Warm Supercharging

Traveling in warm climates using the superchargers is a breeze.  For the last week I have barely had to give charging much thought.  The superchargers are generally placed reasonably close and the warm weather and almost flat roads result in a low kWh/mile and more range.  I was a bit surprised that throughout the south I am still encountering a number of potholes and rough roads but my tires still seem fine.

Slave Quarters Behind the Main House in Charleston, SC

Slave Quarters Behind the Main House in Charleston, SC

No matter how many times I visit the south, I am always reminded how nice southerners are.  They take the time to genuinely greet you.  I also had random people help me get in and out of a slightly broken hammock only seconds into my mild struggles.

The last supercharger I visited in Macon, Georgia is not yet on the Tesla supercharger map.  Other Tesla owners reported charging there less than a week ago on the forums.  I did have a backup plan of a public charger nearby in case access was disrupted for construction reasons, but I had no problem charging as a construction worker was nailing boards around the transformers.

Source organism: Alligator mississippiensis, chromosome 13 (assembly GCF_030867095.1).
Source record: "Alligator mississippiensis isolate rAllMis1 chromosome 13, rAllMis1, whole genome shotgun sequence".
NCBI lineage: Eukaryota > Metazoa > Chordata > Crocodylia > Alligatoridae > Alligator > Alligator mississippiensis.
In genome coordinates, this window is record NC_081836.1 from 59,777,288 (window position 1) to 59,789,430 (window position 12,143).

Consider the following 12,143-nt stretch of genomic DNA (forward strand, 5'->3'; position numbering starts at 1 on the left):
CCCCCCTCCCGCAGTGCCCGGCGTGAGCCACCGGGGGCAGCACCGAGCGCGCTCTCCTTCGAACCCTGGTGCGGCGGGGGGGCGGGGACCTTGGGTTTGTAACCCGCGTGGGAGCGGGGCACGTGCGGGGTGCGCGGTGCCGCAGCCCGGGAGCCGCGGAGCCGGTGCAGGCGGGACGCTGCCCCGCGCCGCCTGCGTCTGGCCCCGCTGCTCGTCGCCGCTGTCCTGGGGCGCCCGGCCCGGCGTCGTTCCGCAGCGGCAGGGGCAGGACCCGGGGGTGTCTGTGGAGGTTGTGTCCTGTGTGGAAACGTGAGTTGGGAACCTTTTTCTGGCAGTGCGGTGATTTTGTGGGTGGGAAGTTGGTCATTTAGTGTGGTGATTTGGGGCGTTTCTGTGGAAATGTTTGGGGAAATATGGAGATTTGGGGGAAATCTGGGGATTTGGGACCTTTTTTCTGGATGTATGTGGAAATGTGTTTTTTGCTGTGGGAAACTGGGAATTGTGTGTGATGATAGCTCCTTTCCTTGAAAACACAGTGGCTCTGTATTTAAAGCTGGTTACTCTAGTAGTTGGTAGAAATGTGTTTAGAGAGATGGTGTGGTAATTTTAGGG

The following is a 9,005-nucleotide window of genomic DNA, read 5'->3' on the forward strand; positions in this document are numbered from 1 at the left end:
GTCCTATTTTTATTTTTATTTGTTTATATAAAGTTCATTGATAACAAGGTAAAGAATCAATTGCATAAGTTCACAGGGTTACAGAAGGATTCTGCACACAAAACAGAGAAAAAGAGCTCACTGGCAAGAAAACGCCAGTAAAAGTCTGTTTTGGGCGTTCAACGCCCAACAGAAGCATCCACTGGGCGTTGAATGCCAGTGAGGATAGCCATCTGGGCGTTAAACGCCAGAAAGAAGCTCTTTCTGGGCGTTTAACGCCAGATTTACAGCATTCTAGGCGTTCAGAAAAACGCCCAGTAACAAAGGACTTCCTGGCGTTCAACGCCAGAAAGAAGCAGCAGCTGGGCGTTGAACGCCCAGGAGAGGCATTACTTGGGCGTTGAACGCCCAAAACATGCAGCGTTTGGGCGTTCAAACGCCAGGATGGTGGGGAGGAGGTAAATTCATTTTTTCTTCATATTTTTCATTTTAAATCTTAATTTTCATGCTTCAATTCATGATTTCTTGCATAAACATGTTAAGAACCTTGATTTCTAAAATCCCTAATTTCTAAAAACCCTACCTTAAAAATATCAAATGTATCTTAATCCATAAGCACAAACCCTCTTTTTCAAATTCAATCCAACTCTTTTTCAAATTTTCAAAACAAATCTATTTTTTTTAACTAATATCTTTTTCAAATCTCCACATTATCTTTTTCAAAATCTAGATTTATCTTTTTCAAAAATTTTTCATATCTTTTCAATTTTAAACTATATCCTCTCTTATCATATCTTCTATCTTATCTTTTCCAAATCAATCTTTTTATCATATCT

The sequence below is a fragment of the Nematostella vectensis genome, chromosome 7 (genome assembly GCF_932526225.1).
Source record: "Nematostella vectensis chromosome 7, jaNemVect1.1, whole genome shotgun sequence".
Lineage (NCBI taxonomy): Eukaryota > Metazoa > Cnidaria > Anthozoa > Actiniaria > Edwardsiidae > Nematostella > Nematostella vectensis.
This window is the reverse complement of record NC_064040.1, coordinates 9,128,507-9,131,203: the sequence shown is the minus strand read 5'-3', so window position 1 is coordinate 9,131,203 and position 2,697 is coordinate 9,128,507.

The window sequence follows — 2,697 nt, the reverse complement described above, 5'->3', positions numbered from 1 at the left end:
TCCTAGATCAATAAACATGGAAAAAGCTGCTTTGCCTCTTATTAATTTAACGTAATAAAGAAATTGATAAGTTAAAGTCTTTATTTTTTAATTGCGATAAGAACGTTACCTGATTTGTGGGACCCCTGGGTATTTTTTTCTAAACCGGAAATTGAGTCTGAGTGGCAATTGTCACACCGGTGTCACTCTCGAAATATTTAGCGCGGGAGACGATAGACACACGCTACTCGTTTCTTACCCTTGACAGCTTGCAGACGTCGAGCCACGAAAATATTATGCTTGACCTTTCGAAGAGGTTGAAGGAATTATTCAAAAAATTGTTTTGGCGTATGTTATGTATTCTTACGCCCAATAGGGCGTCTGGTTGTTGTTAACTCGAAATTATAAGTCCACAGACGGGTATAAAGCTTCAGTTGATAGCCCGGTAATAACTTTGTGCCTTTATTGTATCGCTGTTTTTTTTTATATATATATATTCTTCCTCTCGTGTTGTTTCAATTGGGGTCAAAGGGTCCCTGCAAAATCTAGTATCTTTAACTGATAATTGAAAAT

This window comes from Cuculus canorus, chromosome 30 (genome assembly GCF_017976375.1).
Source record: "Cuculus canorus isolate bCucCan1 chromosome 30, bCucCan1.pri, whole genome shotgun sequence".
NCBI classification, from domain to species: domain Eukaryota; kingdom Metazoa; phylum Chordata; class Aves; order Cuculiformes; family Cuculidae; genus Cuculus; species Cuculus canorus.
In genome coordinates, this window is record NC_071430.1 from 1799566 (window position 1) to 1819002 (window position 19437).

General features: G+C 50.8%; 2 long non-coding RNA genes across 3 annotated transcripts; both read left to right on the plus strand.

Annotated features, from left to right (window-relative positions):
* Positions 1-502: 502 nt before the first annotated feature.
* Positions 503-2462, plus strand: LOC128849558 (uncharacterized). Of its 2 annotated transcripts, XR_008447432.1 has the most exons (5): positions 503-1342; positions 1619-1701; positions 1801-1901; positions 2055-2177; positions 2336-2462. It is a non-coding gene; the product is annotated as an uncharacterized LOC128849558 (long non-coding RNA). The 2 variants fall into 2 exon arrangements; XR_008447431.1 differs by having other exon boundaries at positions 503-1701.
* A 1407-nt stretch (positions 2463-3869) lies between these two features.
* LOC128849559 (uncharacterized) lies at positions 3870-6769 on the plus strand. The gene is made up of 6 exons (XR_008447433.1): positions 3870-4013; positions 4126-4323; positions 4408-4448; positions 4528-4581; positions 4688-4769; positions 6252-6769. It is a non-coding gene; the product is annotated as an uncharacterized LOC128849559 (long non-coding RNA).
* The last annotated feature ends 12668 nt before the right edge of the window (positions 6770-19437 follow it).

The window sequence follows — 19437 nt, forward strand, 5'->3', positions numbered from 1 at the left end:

Equal with caring for the environment, I am also a strong supporter of treating all humans on the earth equally and with dignity and respect.  So I have visited many museums and sights related to the struggles in the south including the Martin Luther King King National Historic Site in Atlanta, the Harriet Tubman Museum near the supercharger in Macon, and the slave quarters in the Aiken-Rhett house in Charleston.

In Greensboro, North Carolina, I also went to the International Civil Rights Center and Museum.  During the tour, you see the original lunch counter where the Grensboro four ignited the momentum that lead to desegregation of many public places.

Woolworth in Greensboro NC

Woolworth in Greensboro – Lunch Counter Civil Rights Protests Gained Momentum Here

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